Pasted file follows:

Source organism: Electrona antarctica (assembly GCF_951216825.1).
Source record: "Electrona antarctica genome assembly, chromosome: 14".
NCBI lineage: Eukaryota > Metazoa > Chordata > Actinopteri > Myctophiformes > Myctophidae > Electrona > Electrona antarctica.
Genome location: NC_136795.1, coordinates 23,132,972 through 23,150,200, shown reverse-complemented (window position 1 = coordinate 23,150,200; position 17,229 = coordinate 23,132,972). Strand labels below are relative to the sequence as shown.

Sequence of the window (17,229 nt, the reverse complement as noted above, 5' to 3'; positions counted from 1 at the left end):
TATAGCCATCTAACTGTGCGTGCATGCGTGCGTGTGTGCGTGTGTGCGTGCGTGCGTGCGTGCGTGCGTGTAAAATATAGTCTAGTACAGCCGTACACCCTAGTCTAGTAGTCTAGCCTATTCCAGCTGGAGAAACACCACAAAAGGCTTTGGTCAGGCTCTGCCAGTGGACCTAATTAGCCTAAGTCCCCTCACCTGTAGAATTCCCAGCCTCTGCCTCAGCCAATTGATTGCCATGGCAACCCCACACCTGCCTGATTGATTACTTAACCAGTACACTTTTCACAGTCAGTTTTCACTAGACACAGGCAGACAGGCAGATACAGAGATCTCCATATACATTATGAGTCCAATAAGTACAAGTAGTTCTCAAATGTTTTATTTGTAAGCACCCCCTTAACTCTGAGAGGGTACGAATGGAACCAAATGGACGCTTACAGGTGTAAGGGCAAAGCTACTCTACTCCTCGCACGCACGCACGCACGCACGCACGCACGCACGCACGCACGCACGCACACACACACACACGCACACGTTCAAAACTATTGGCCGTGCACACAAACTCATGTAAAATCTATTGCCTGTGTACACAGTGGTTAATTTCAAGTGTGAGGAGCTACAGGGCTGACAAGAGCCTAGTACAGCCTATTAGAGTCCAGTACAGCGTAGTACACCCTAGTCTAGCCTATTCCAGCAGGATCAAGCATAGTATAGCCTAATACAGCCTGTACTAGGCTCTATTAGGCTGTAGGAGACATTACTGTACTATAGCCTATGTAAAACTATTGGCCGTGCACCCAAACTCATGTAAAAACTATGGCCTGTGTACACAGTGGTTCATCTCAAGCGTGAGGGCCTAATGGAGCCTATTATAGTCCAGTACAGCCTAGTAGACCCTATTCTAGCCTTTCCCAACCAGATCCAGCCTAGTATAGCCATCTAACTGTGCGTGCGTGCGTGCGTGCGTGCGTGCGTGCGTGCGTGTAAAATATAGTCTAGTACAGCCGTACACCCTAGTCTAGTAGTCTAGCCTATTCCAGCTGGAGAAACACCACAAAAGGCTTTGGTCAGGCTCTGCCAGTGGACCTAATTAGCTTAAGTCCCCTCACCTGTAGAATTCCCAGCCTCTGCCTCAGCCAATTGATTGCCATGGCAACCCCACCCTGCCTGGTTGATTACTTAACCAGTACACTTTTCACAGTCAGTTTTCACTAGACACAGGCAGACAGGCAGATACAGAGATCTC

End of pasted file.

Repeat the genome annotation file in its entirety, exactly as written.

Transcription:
Source organism: Electrona antarctica (assembly GCF_951216825.1).
Source record: "Electrona antarctica genome assembly, chromosome: 14".
NCBI lineage: Eukaryota > Metazoa > Chordata > Actinopteri > Myctophiformes > Myctophidae > Electrona > Electrona antarctica.
Genome location: NC_136795.1, coordinates 23,132,972 through 23,150,200, shown reverse-complemented (window position 1 = coordinate 23,150,200; position 17,229 = coordinate 23,132,972). Strand labels below are relative to the sequence as shown.

Sequence of the window (17,229 nt, the reverse complement as noted above, 5' to 3'; positions counted from 1 at the left end):
TATAGCCATCTAACTGTGCGTGCATGCGTGCGTGTGTGCGTGTGTGCGTGCGTGCGTGCGTGCGTGCGTGTAAAATATAGTCTAGTACAGCCGTACACCCTAGTCTAGTAGTCTAGCCTATTCCAGCTGGAGAAACACCACAAAAGGCTTTGGTCAGGCTCTGCCAGTGGACCTAATTAGCCTAAGTCCCCTCACCTGTAGAATTCCCAGCCTCTGCCTCAGCCAATTGATTGCCATGGCAACCCCACACCTGCCTGATTGATTACTTAACCAGTACACTTTTCACAGTCAGTTTTCACTAGACACAGGCAGACAGGCAGATACAGAGATCTCCATATACATTATGAGTCCAATAAGTACAAGTAGTTCTCAAATGTTTTATTTGTAAGCACCCCCTTAACTCTGAGAGGGTACGAATGGAACCAAATGGACGCTTACAGGTGTAAGGGCAAAGCTACTCTACTCCTCGCACGCACGCACGCACGCACGCACGCACGCACGCACGCACGCACGCACACACACACACACGCACACGTTCAAAACTATTGGCCGTGCACACAAACTCATGTAAAATCTATTGCCTGTGTACACAGTGGTTAATTTCAAGTGTGAGGAGCTACAGGGCTGACAAGAGCCTAGTACAGCCTATTAGAGTCCAGTACAGCGTAGTACACCCTAGTCTAGCCTATTCCAGCAGGATCAAGCATAGTATAGCCTAATACAGCCTGTACTAGGCTCTATTAGGCTGTAGGAGACATTACTGTACTATAGCCTATGTAAAACTATTGGCCGTGCACCCAAACTCATGTAAAAACTATGGCCTGTGTACACAGTGGTTCATCTCAAGCGTGAGGGCCTAATGGAGCCTATTATAGTCCAGTACAGCCTAGTAGACCCTATTCTAGCCTTTCCCAACCAGATCCAGCCTAGTATAGCCATCTAACTGTGCGTGCGTGCGTGCGTGCGTGCGTGCGTGCGTGCGTGTAAAATATAGTCTAGTACAGCCGTACACCCTAGTCTAGTAGTCTAGCCTATTCCAGCTGGAGAAACACCACAAAAGGCTTTGGTCAGGCTCTGCCAGTGGACCTAATTAGCTTAAGTCCCCTCACCTGTAGAATTCCCAGCCTCTGCCTCAGCCAATTGATTGCCATGGCAACCCCACCCTGCCTGGTTGATTACTTAACCAGTACACTTTTCACAGTCAGTTTTCACTAGACACAGGCAGACAGGCAGATACAGAGATCTC